Washington has its longest winning streak during the regular season since it reeled off seven consecutive victories from Weeks 2 to 9 in the 1996 season. The Redskins (9-6) have rallied from a 3-6 start to move into sole possession of first place in the NFC East. There are no secrets behind this turnaround. It’s just an inspired group effort.
“To win down the stretch, to win the way we have, it takes much more than one guy, no matter how talented he is,” nose tackle Barry Cofield said. “RG has been playing at one level all year. And the moment that everyone else picked it up, the moment that we caught up with him, that’s when we started winning. That’s what you’ve been seeing and that’s what you saw today.”
Of all the unexpected developments during the streak, perhaps none is more surprising than place kicker Kai Forbath’s run of perfection. He just can’t miss, or at least he hasn’t so far.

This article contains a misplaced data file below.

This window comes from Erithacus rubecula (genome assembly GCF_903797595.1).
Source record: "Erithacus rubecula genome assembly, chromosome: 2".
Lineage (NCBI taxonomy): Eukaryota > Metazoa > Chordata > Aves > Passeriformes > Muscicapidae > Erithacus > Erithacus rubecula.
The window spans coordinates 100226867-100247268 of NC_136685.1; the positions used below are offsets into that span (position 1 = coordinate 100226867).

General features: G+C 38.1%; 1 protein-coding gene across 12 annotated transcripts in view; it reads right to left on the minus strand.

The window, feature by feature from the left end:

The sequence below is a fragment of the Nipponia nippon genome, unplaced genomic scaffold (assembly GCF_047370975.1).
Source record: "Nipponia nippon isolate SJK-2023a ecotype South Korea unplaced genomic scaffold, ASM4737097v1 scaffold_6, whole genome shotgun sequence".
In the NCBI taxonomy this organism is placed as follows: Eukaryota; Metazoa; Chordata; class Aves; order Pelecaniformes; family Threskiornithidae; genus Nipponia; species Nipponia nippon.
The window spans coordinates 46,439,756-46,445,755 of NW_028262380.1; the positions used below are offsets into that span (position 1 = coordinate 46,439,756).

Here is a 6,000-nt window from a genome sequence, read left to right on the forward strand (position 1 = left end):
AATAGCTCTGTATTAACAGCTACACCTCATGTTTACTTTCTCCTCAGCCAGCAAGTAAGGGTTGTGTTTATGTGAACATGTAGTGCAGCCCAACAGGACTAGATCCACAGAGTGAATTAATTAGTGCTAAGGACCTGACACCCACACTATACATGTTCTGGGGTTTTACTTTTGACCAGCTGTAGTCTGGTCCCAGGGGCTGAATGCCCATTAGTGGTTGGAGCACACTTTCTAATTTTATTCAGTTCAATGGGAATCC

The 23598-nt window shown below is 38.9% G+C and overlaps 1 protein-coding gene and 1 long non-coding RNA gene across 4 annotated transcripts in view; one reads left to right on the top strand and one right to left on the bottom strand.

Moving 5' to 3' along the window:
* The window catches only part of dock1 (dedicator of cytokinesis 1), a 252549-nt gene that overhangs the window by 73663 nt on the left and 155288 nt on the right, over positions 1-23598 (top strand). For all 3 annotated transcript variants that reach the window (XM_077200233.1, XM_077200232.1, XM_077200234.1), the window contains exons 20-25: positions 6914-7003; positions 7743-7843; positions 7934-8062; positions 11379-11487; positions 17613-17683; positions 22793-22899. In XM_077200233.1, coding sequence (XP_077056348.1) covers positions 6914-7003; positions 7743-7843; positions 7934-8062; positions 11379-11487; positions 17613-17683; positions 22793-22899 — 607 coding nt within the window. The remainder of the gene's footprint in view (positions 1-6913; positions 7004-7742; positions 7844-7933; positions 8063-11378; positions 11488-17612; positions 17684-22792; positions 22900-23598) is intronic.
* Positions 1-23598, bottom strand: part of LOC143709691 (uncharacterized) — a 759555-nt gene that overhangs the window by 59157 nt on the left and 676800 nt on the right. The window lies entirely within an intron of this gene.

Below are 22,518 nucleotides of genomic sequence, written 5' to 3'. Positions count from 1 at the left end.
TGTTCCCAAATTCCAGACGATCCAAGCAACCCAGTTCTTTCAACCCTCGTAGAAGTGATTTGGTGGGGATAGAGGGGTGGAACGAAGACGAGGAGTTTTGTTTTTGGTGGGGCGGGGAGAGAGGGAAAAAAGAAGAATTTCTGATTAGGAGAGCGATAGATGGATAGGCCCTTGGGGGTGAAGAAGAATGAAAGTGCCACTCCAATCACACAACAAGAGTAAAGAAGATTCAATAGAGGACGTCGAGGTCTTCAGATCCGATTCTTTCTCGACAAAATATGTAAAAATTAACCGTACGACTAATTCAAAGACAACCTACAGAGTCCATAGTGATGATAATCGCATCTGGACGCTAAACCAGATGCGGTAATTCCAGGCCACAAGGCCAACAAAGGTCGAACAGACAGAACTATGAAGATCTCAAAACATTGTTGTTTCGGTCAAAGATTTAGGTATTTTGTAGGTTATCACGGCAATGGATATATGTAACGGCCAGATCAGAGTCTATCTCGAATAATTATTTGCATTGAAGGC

Forbath connected from 45 and 42 yards in the first half to improve to 17 for 17 on field goals. In the process, he set an NFL mark for most consecutive field goals at the beginning of a career. Garrett Hartley of the New Orleans Saints was successful on his first 16 attempts.
The Redskins hoped Forbath, signed after an open tryout in Week 6, would be a little steadier than the wildly inconsistent Billy Cundiff, who got the boot after missing 5 of 12 attempts in Washington’s first five games. Coach Mike Shanahan and Danny Smith, the Redskins’ special teams coordinator, received much more than they could have ever envisioned from Forbath, who quickly emerged as one of the team’s top weapons on offense. That’s saying a lot on a team that has Griffin and Morris.
For Forbath, it has been a straight-line climb to the top of the record books. He nailed a 50-yarder on his first attempt and has inspired confidence in his teammates each time Shanahan signals for the field goal unit.
As a junior at UCLA in 2009, Forbath won the Lou Groza Award, which is given to the nation’s top kicker. But he went undrafted and struggled to find a home in the NFL. Clearly, he has one now.